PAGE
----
portaledge, without a rain fly, on the lower tier. As darkness approached the thunder got louder and flashes of lightening started to streak across the sky. Headlamps came on as we ate dinner. Scott and I felt sorry for the Colorado climbers but they did have bivy bags. When large drops of rain started to fall we climbed into our bivy bags and lowered the yellow rain fly about 2/3's of the way down so we could watch the lightening show. It wasn't raining that much but the thunder started to get so loud it sounded like sonic booms and the lightening would light up the entire valley. Exciting and scary at the same time. By 8:00pm we decided to try and get some sleep, yah --- right, the wind was wiping the rain fly around. As the storm grew in intensity, when the thunder hit, you would go weak in the knees even though you were lying down! The lightening would light up the inside of the portaledge with a yellow glow. At around 9:00pm the Colorado guys yelled that lightening hit a tree across the valley and started a fire. We lifted the rain fly and look out across the valley and could clearly see a fire burning along the ridgeline. Lightening strikes were hitting all along the top of the ridgeline. We pulled down the rain fly and discussed the situation. If we get to much rain and the sandstone gets to wet we would bail off this thing in the morning. So far the storm was mostly thunder and lightening with very little rain. When we woke in the morning the sky was clean and the sandstone was dry. We got to the top that day at around 9:00pm and slept on the summit under a star filled sky. Even though I didn't want to be on a big wall during a storm, everything turned out OK and I will never forget that night, ever.
Richard / SPIKE


[ This Message was edited by: spike on 2002-08-15 16:17 ]

[ This Message was edited by: spike on 2002-08-15 16:18 ]

[ This Message was edited by: spike on 2002-08-15 16:21 ]


theclimer


Aug 15, 2002, 7:26 PM
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Wow, great recollection of what must have been a scary evening! I am glad that you and your partner made it out without any problems. Lightning (as you are surely aware) is a beautiful but extremely dangerous force, and I wouldn't ever want to get hit by it.

Personally I think I'll look for a plastic-based ledge just in case!

Later,

Jeff


duck


Aug 15, 2002, 8:06 PM
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Man, now yer gonna make me have to get all technical

Now, before anyone starts freaking out because I'm not citing 50,000 references here let me preface this by stating that I am a professional teacher/research scientist (I own The Geek Group), with a specialty in High-Voltage/High-Energy Physics and I've seen more lightning this year that all the people who will read this forum combined

For experiance I have built and operated Tesla Coils (Lightning Generators) that make arcs ranging from 3 inches, to over 20 feet.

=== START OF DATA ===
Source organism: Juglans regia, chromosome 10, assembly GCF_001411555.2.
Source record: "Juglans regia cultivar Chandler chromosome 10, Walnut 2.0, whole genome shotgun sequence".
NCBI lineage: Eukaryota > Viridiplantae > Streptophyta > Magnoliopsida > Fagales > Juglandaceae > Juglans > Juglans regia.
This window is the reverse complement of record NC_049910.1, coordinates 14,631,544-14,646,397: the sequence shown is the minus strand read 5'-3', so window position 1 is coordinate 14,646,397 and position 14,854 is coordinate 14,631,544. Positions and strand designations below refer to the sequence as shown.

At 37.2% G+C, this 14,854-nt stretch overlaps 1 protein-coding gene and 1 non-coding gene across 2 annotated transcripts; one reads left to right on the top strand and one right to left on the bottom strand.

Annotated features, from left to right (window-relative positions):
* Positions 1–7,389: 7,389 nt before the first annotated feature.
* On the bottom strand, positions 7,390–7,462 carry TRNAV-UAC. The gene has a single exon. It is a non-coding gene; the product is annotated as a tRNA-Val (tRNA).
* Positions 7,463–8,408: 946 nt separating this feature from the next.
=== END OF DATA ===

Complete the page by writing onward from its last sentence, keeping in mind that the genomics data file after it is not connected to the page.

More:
I have a 500,000 Volt generator in my basement that I play with for fun.

I have 4 seperate power supplies that output 150,000 volts DC that power some of my BIG toys

I've built Marx generators (Impulse Capacitor banks) from 150,000 volts up to the next one we're working on that will generate 30+' arcs at over 1,500,000 volts DC at impulse energies of well over 400,000 Joules (that's actually more energy than a lightning strike of the same distance, imagine an arc as thick as your leg). This will be going in our new Avalon HVL.

Now, understanding all that, it is my professional, scientific, opinion, that if you're hanging on the side of a sheer face, sleeping on 1/1000th of an inch of nylon sheeting, with nothing more than a 10mm bit of rope and a few thousand feet of sailboat fuel between your ass and the ground, and you have the stones to do this in a THUNDERSTORM no less.....

then lightning is the least of your worries and you obviously don't understand the Gravity of your situation

Lighting will favour a breakout point, it's a Surface Energy Density thing. Lighting will look for pointy bits and stay away from smooth rounded edges .

Now, here's how to protect yourself from lighting on a big wall.

Provided that you are the only protrudeing surface object on an otherwise sheer, flat, smooth face comprised of thousands of square feet, then guess what.....you're a Breakout Point.

Get as close to the wall, with as little pointing out as you can. The best thing you can do is GET FLAT and you're fine. I'm sure if you had to you could sink about 20 pitons with a bit of 6AWG copper wire lacing them together and use an Aluminum avalanche pole as a Jesus Stick, but this is highly unlikely.

Just to give you a mental image, here's the worst case scenario of a lightning strike for ya.

The energy dissipates in you're bone marrow, flash boiling the water in your bones and raising the internal pressure of the larger ones (Femur, etc) to over 2100Psi before extensive catastrophic structureal failure when you explode and they clean you up with a sponge.

If a human body dissipates 400+kJ of energy, all that would be left is a slightly acrid odour. A lightning strike is all that seperates you from being a human, or a bad smell.

The good side is this almost Never Happens. Odds are you will only pass a small portion of the strike and end up looseing a shoe (the foot is optional) and getting some focal-point burns (usually a hand and a foot).

If you'd like to have the oppertunity to play with real lightning and high voltage then just PM me and come on over to Kalamazoo and I'll get ya lit

Dr.Duck


theclimer


Aug 16, 2002, 7:29 AM
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Jeez, I was all set to take you up on your offer until you mentioned Kalamazoo...

Ugh, Michigan.